The addition of a slipper-clutch on the R is something that takes a while to get used to on a Ducati, especially for long-time Duc riders, as it causes the bike to freewheel much faster into corners than the standard 1098s.

There is absolutely no chatter with the standard settings on the Öhlins suspension, unlike the 1098S which takes a bit of dialling in for track use, but I did add two turns of compression in the rear to get it to ride higher in the stroke — allowing it to turn sharper and finish off corners better with more weight on the front.


The engine's torque is unbelievable out of turns
Pirelli’s Diablo Supercorsa Pro tyres also help in this department, with plenty of feel and side-grip being translated to the rider at all times.

The forks are the same as the S, although internal settings are valved a little stiffer and this is instantly noticeable. The TTX shock in the rear is unbelievably sensitive, catering to many different rider weights and styles. The 1098R could be set up to meet almost every target. But get it right and experiment, because it would be just as easy to make it worse as it would be to make better.

Lighter weight on the R is also very noticeable, making it that little bit easier to change direction and man handle, although the powerful engine means you need to be right on the ball at all times. The grippy texture on the pegs also allowed me to use my body weight more without slipping.

Simply put, the 1098R is firm and precise like a Superbike racer and doesn’t squirm or move around like most street bikes. It’s stiff and set for the track, although not in a rigid manner like the D16RR is.

The 1098R likes to be told what to do on the race track, but it is still more than enjoyable even when cruising — unlike the D16RR, which begs to be thrashed hard at all times.

A second dance with the 1098R at an Eastern Creek ride day saw yet further revelations, as the tighter circuit at the Creek allowed me to get more of an in-depth feel of the bike’s behaviour.

The outrageous torque curve is much more apparent at Eastern Creek, as acceleration off every turn catapults you toward the next. Riding with 1000cc fours at the ride day, it was phenomenal just how fast the power picks up on the 1098R — especially out of turns three, five, seven and nine.

Gearing isn’t perfect on the 1098R for track use, with the same gear ratio for first and second gears as the standard 1098, while through-sixth are all taller to accommodate for the extra power.

Second should have been made taller too, because I had to use third gear through the tight right-hand second corner at the Creek, basically because if I used second I would be too high up in the rev range as soon as I grabbed the throttle.

In most places where I usually use second on the standard bike, I was opting to use third on the R.

The Ducati Traction Control System (DTC) is the biggest asset that the 1098R has going for it. Ride with it once and you’ll appreciate it. On the second outing you’ll love it. And by the third ride, you’ll never want to spin a wheel without it again.

It’s damned impressive. At Phillip Island I enjoyed it and could feel the benefits of it as I spun the wheel with confidence that it wouldn’t do anything too silly — which can happen pretty easily on a 186hp missile.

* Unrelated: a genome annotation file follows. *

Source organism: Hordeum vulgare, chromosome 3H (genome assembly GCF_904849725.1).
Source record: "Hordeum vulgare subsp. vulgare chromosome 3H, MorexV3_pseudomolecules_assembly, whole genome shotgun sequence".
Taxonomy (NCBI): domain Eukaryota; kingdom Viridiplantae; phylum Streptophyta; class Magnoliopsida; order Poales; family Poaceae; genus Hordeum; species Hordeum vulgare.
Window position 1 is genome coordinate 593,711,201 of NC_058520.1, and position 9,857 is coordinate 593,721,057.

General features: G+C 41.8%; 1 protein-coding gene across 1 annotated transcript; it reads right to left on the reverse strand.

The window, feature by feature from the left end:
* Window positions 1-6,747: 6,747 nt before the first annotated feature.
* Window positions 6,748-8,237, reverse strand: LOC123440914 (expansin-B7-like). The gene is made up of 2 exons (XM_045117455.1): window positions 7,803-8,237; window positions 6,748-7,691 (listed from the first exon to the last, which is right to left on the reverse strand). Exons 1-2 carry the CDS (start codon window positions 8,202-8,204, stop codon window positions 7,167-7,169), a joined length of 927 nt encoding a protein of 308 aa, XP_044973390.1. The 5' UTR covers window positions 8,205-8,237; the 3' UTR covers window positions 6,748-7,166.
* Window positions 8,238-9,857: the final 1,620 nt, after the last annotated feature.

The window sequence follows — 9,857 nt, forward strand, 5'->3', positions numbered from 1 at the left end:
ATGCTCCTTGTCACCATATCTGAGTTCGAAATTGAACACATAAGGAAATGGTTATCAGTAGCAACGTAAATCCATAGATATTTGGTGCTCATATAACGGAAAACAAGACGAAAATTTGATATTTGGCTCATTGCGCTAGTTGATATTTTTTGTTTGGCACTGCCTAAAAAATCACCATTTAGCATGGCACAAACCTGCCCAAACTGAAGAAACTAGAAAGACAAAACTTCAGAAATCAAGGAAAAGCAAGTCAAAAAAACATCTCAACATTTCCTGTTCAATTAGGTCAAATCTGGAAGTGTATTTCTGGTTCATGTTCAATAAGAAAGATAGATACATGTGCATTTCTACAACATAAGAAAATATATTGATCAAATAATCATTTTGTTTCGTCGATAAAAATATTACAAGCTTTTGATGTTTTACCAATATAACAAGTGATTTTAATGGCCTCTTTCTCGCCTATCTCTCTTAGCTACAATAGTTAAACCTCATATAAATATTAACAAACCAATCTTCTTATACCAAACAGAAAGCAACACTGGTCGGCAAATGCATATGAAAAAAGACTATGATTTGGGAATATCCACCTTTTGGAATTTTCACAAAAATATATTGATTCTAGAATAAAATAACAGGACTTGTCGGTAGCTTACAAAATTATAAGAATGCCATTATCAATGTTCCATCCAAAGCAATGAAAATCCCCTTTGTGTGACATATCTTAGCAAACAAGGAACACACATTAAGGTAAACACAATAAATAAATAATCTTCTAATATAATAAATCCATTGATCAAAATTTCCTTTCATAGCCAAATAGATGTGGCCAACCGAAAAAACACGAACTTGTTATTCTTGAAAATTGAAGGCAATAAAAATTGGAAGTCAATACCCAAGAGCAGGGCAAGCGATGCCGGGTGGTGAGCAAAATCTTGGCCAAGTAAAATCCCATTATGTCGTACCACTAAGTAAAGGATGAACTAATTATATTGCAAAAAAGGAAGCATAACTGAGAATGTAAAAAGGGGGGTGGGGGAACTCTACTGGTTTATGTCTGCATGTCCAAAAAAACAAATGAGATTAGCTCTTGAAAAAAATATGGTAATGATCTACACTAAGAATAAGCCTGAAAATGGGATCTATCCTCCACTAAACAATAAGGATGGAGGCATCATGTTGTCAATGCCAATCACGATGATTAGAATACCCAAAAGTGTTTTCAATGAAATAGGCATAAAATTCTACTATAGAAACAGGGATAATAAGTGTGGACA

Through the sweeping corners it allowed me to drive a little better with more grip, while accelerating off the slower ones made the ride a little friendlier.

I felt I needed more time to experiment, so we organised extra track time at Eastern Creek and that’s where I really felt the benefits. Snap the throttle open anywhere, at anytime (almost), and before it does anything too drastic the DTC will kick in cut the engine in a seemliness way before it spins up and shoots you over the high side.

The transition is smooth, with only a slight cut of spark when on the correct setting for your riding ability. I felt most comfortable on setting two out of the eight stages available, although when I really got going I felt I could have dropped to one for less interference off some turns.

As for the slower riders, I couldn’t really see anybody using any higher than five or six, as it cuts it out quite often when in the higher settings — even when simply rolling around. Find a setting that suits you, and as your riding advances, bring it down a notch. It’s that simple.

My trust literally grew by the lap with the DTC set on level two, and my confidence shot up to match. In turns where I would usually sit the bike up and get it perfect before getting hard on the gas, such as turn seven before Corporate Hill at Eastern Creek, I found myself just giving it a handful earlier in anticipation of a few subtle splutters as the bike found its appropriate grip before shooting off up the hill.


Number boards indicate its racing heritage
I’m no Casey Stoner, but the more time I had on the bike then the earlier I felt I could open the throttle and get a feel for what it’s doing. Don’t get me wrong though, it can still spit you off.

The DTC is not crash proof by any means, but it does allow you to accelerate that little bit earlier to improve the laptime. A major thing for amateur riders is that confidence will increase much sooner than if you were controlling the wheelspin manually.

With Ducati claiming it is the same traction control system that is used by Stoner, you might wonder if it feels the same as his Desmosedici that I rode last year. To be honest, it feels similar, but maybe even feel it more than what I could on the MotoGP bike.

The 1098R’s traction control is obvious when in the saddle, while the GP bike’s was much more subtle. But again, it is all up to the rider skill level. When at Casey’s race pace on the edge of adhesion, he can probably feel the DTC big time, but I couldn’t get to that level for it to kick in very often.

And the DTC is a good place to end this test on the Ducati 1098R. It’s a marvellous bike with many amazing features, and one that has moved the benchmark up once again for every other manufacturer to match.

It’s an expensive bit of gear, but one that proves that MotoGP and Superbike technology is going to be available to us mere mortals more and more, each and every year. Lucky for us, hey?